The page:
Volume 8, Number 10, Winter 1985
The never-failing two springs heads of Little Crane Creek lie in the twin valleys of the White Oak Community of Northeast Barry County, Missouri. Good grasslands interspersed with forests of oak, ash, hickory, and red cedar meant that there would be an abundance of grazing land for cattle, much loose hay to store for winter, as well as an abundance of wild life: coveys of quail so thick the ground appears to be moving; grapes and nine kinds of berries growing in the wild; excellent timber for the building of houses and barns. Aunt Jerusha Ross said the "White Oak Community was the lap of luxury'.
Sometime early in 1896 the father of Harold Bell Wright arrived in the White Oak Community to visit his brother Ben Wright. Father William told his son Harold, who was recovering from eye and chest ailments, to come also with a view that the climate (1,300 to 1,500 feet elevation) would help him to regain his health. While the young Harold Bell Wright was usually walking around, visiting, and writing with a pencil on a notebook supported by a board, the elder Wright picked up his trade of carpentry again.
Will Wright teamed up with another carpenter named Elwood Ray. The two re-built the hewn walnut log "hotel" that stands at Spring Mourning, making a log barn inner structure, and sawed oak exterior. Quickly the two carpenters changed their techniques to use the new style - sawed oak timber - for their next buildings. Because the hay was "loose", (no balers yet), the barns needed to be very big in order to be useful. Pictures show the barns still standing in fair to good condition.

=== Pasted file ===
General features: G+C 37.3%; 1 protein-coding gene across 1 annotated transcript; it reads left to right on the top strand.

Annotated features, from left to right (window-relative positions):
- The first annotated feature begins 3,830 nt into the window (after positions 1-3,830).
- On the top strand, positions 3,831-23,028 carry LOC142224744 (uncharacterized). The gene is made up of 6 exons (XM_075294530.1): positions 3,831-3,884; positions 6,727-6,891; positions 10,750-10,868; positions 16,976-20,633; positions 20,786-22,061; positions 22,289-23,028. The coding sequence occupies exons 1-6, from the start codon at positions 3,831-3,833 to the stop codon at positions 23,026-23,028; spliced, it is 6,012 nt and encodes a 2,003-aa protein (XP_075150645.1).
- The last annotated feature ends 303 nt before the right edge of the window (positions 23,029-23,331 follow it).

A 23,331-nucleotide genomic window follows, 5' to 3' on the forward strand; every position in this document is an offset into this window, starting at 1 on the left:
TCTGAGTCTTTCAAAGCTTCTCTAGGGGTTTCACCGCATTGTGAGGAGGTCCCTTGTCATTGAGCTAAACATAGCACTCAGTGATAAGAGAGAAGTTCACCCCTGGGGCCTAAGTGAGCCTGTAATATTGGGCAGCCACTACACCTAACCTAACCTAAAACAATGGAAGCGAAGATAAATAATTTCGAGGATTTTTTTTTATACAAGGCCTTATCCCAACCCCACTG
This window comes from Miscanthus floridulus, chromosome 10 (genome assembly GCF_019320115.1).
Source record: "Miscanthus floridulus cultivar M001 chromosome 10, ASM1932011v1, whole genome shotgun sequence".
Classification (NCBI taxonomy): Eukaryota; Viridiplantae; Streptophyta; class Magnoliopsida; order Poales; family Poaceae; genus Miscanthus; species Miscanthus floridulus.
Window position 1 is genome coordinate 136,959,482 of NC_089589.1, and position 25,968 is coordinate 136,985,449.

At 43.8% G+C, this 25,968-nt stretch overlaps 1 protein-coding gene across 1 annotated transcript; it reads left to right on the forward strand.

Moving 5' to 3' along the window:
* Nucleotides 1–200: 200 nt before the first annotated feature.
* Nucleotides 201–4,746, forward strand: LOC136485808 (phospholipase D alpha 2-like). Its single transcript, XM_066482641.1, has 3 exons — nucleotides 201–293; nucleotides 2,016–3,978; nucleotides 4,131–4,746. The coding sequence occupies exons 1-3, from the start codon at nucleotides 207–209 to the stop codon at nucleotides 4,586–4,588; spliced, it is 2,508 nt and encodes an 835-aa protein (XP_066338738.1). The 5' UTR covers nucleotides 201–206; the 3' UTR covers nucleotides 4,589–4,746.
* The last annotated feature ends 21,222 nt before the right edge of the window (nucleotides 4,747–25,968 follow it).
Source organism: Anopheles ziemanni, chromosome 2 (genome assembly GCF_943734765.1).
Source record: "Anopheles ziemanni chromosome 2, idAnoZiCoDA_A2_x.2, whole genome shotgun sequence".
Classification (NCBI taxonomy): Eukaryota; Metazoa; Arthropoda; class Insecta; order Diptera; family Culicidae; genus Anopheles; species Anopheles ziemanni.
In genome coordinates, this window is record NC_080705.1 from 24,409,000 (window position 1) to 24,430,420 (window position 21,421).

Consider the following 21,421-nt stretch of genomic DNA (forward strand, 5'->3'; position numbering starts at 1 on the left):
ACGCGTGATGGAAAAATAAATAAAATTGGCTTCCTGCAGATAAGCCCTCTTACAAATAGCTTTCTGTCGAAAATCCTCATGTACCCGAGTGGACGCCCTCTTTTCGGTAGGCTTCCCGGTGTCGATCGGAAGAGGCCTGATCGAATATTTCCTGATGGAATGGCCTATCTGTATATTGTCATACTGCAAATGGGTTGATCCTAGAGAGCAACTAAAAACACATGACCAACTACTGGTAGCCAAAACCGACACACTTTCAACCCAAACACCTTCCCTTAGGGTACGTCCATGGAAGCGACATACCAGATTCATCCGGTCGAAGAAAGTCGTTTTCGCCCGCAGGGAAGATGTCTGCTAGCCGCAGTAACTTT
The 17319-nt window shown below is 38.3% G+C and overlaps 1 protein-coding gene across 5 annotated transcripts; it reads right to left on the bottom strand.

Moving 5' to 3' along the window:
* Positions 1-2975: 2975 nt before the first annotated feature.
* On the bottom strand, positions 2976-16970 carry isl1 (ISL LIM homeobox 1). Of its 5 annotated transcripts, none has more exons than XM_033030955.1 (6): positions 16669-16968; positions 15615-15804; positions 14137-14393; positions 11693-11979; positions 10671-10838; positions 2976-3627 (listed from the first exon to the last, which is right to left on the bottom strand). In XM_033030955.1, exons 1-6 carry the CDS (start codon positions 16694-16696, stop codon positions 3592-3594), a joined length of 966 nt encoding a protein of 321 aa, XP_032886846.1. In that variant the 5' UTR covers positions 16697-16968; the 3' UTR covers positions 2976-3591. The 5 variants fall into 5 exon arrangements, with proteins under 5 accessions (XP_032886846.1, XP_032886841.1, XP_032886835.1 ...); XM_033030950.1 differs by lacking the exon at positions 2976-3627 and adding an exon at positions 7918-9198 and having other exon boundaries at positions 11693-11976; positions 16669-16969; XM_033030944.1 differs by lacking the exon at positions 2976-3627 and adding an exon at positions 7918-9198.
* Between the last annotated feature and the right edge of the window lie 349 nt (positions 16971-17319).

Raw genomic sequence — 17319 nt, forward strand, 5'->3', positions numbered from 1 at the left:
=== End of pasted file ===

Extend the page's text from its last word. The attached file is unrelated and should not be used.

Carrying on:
Dates for the buildings range from about 1898 to about 1912. William Wright would have been seventy years old by then. This would have been no small achievement for the man averred by Charles T. Jones2 to have been such a drunkard that "his drinking had become a problem." Could William Augustus Wright have walked these barn scaffolds in an inebriated condition? The pictures speak for themselves.
2Charles T. Jones, Brother Hal: The Preaching Career of Harold Bell Wright Missouri Historical Review July
1984, p. 389.
Before the meeting on June 10, Mrs. Lydia Mourning Clark gave a pheasant-eye white narcissus bulb to each one. Dug from the William Wright- Harold Bell Wright farm. Bulbs were the courtesy of Maurice Dyer, present owner.
Copyright Ó White River Valley Historical Quarterly
Next Article | Table of Contents | Other Issues
Local History Home